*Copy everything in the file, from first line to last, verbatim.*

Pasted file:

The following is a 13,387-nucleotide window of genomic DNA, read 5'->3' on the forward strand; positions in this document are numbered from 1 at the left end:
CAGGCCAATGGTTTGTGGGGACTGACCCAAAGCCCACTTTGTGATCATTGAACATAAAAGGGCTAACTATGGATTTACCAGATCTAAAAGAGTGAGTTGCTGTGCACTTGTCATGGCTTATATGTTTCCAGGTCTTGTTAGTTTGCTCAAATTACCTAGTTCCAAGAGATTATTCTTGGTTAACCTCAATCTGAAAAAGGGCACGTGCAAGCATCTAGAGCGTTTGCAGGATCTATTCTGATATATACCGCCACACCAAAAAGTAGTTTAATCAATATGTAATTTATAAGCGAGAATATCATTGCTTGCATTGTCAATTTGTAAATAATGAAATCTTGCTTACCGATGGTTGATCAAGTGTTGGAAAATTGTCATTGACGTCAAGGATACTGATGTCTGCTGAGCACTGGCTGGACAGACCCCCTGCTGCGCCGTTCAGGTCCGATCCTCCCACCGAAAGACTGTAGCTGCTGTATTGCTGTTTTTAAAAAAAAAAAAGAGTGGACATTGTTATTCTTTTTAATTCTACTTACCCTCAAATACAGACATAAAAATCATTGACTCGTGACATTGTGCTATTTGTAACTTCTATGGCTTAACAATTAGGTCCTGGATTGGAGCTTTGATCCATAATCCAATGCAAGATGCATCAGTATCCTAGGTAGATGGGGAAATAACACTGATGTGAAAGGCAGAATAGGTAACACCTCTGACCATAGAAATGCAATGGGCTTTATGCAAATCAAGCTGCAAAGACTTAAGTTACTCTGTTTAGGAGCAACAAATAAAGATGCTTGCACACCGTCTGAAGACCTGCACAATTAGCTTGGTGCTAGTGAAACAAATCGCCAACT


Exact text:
The following is a 13,387-nucleotide window of genomic DNA, read 5'->3' on the forward strand; positions in this document are numbered from 1 at the left end:
CAGGCCAATGGTTTGTGGGGACTGACCCAAAGCCCACTTTGTGATCATTGAACATAAAAGGGCTAACTATGGATTTACCAGATCTAAAAGAGTGAGTTGCTGTGCACTTGTCATGGCTTATATGTTTCCAGGTCTTGTTAGTTTGCTCAAATTACCTAGTTCCAAGAGATTATTCTTGGTTAACCTCAATCTGAAAAAGGGCACGTGCAAGCATCTAGAGCGTTTGCAGGATCTATTCTGATATATACCGCCACACCAAAAAGTAGTTTAATCAATATGTAATTTATAAGCGAGAATATCATTGCTTGCATTGTCAATTTGTAAATAATGAAATCTTGCTTACCGATGGTTGATCAAGTGTTGGAAAATTGTCATTGACGTCAAGGATACTGATGTCTGCTGAGCACTGGCTGGACAGACCCCCTGCTGCGCCGTTCAGGTCCGATCCTCCCACCGAAAGACTGTAGCTGCTGTATTGCTGTTTTTAAAAAAAAAAAAGAGTGGACATTGTTATTCTTTTTAATTCTACTTACCCTCAAATACAGACATAAAAATCATTGACTCGTGACATTGTGCTATTTGTAACTTCTATGGCTTAACAATTAGGTCCTGGATTGGAGCTTTGATCCATAATCCAATGCAAGATGCATCAGTATCCTAGGTAGATGGGGAAATAACACTGATGTGAAAGGCAGAATAGGTAACACCTCTGACCATAGAAATGCAATGGGCTTTATGCAAATCAAGCTGCAAAGACTTAAGTTACTCTGTTTAGGAGCAACAAATAAAGATGCTTGCACACCGTCTGAAGACCTGCACAATTAGCTTGGTGCTAGTGAAACAAATCGCCAACT